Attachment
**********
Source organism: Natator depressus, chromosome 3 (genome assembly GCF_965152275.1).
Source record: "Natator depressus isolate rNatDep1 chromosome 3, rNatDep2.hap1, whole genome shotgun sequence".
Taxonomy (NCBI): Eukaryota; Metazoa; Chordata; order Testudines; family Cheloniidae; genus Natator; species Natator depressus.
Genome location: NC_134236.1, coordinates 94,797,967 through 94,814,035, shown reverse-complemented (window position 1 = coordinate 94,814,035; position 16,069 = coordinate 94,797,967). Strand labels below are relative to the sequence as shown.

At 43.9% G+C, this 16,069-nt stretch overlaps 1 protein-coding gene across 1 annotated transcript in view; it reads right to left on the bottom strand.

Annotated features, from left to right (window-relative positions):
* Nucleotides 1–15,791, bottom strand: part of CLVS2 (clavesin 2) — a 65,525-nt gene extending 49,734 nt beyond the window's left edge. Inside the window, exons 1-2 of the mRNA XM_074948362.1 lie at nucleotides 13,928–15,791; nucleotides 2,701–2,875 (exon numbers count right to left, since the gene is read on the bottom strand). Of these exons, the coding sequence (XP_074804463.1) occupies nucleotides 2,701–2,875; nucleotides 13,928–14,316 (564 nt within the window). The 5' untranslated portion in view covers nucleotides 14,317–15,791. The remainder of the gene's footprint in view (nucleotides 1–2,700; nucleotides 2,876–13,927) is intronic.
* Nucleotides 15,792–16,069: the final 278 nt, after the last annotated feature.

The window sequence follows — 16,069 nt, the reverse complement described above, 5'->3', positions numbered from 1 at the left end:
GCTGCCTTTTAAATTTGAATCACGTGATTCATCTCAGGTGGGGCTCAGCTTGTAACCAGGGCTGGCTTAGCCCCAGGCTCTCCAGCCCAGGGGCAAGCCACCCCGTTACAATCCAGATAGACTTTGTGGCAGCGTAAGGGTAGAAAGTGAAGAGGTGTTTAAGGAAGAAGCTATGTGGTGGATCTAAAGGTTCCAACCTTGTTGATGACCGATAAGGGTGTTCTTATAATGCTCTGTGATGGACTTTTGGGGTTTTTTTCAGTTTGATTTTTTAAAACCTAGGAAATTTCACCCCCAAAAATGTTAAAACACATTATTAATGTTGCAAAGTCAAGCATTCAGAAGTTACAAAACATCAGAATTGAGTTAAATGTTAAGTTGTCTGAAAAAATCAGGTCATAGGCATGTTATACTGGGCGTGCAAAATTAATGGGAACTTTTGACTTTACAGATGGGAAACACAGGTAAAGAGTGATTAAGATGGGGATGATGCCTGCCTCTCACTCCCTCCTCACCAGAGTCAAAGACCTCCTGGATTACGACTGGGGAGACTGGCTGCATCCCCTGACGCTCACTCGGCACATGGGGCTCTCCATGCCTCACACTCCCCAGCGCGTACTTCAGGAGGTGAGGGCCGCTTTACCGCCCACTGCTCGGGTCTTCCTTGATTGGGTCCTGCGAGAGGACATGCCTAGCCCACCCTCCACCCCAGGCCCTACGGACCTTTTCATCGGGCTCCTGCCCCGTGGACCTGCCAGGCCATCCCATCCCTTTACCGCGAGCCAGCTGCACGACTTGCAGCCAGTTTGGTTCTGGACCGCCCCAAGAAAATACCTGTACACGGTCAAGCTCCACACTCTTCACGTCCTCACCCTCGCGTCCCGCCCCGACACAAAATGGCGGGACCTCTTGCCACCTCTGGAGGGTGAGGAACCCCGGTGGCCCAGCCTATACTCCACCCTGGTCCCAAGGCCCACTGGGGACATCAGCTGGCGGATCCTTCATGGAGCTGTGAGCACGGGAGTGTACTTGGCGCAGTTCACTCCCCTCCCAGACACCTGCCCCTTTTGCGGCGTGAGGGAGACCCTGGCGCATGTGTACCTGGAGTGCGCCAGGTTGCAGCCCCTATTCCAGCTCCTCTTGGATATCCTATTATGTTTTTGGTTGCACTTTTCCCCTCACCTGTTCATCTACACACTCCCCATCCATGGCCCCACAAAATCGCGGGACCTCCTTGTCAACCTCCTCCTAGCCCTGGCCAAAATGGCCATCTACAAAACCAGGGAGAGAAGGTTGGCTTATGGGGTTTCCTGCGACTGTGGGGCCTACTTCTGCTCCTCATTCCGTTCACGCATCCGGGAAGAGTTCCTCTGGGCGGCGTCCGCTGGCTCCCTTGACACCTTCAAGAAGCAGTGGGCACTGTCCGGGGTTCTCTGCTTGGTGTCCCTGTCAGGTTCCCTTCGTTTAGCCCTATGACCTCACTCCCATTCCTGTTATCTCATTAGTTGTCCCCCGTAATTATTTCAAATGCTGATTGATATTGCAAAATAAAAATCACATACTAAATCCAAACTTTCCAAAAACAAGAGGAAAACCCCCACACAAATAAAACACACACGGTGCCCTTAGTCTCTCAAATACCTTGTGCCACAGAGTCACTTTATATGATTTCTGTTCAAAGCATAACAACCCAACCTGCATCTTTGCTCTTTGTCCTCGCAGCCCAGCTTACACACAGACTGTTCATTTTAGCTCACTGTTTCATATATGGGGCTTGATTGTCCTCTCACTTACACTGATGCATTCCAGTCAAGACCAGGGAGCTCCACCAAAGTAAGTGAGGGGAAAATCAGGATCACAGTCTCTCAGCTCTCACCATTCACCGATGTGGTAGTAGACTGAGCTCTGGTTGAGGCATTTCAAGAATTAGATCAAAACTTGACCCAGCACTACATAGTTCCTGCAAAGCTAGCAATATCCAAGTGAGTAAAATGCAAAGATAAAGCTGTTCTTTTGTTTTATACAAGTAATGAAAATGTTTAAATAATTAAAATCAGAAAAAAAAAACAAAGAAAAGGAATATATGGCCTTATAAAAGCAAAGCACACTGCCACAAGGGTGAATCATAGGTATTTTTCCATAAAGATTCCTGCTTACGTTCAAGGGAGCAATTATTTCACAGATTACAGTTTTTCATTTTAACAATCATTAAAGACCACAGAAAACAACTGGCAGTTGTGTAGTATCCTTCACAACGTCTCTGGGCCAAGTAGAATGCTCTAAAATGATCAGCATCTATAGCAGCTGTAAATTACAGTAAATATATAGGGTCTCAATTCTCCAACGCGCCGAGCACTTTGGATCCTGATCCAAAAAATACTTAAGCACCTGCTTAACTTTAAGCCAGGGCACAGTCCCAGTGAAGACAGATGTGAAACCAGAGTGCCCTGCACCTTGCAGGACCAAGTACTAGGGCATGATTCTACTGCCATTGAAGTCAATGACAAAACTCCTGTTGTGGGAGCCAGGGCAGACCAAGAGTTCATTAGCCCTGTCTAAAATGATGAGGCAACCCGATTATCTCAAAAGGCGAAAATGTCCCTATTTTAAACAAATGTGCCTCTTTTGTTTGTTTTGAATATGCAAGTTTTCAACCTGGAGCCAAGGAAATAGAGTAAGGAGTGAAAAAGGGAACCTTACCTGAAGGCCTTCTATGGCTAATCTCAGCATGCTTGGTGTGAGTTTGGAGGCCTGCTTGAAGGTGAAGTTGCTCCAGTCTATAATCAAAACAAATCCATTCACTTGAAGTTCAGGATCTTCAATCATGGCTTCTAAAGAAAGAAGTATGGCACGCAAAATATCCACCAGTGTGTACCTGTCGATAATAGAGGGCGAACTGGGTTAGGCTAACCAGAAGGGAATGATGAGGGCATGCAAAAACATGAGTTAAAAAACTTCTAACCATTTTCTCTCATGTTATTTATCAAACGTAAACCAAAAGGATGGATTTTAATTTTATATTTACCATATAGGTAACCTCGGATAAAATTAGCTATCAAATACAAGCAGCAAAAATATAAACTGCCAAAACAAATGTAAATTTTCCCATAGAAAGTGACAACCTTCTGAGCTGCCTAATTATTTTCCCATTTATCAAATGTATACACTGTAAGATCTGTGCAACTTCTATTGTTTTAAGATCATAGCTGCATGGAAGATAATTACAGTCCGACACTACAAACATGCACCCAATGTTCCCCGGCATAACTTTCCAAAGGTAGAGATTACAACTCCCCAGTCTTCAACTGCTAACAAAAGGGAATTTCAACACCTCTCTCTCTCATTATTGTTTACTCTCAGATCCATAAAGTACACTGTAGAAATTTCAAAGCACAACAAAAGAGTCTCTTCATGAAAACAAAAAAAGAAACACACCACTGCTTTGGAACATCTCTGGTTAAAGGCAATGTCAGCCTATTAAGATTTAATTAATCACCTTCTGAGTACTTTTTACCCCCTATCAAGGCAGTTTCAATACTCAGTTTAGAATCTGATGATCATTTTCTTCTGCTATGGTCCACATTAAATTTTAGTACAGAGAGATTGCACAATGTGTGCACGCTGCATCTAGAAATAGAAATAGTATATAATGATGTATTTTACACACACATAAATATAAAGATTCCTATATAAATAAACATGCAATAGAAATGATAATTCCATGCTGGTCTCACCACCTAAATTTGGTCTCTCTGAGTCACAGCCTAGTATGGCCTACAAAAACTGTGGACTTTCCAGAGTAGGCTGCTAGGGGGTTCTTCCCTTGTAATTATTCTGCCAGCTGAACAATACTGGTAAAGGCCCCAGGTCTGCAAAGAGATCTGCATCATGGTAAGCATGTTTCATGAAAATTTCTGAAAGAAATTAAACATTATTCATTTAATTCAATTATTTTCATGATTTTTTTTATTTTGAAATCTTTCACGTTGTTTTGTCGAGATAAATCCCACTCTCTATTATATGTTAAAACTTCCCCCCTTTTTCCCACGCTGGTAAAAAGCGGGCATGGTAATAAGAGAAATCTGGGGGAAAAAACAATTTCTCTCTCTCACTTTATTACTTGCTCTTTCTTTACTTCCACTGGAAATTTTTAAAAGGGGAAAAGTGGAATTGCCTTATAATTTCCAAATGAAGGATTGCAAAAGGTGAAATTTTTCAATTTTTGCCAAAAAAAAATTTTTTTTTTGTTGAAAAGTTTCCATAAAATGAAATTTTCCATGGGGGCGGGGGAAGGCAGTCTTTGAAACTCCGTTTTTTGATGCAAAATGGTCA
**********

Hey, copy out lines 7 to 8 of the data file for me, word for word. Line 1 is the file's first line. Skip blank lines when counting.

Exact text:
* Nucleotides 1–15,791, bottom strand: part of CLVS2 (clavesin 2) — a 65,525-nt gene extending 49,734 nt beyond the window's left edge. Inside the window, exons 1-2 of the mRNA XM_074948362.1 lie at nucleotides 13,928–15,791; nucleotides 2,701–2,875 (exon numbers count right to left, since the gene is read on the bottom strand). Of these exons, the coding sequence (XP_074804463.1) occupies nucleotides 2,701–2,875; nucleotides 13,928–14,316 (564 nt within the window). The 5' untranslated portion in view covers nucleotides 14,317–15,791. The remainder of the gene's footprint in view (nucleotides 1–2,700; nucleotides 2,876–13,927) is intronic.
* Nucleotides 15,792–16,069: the final 278 nt, after the last annotated feature.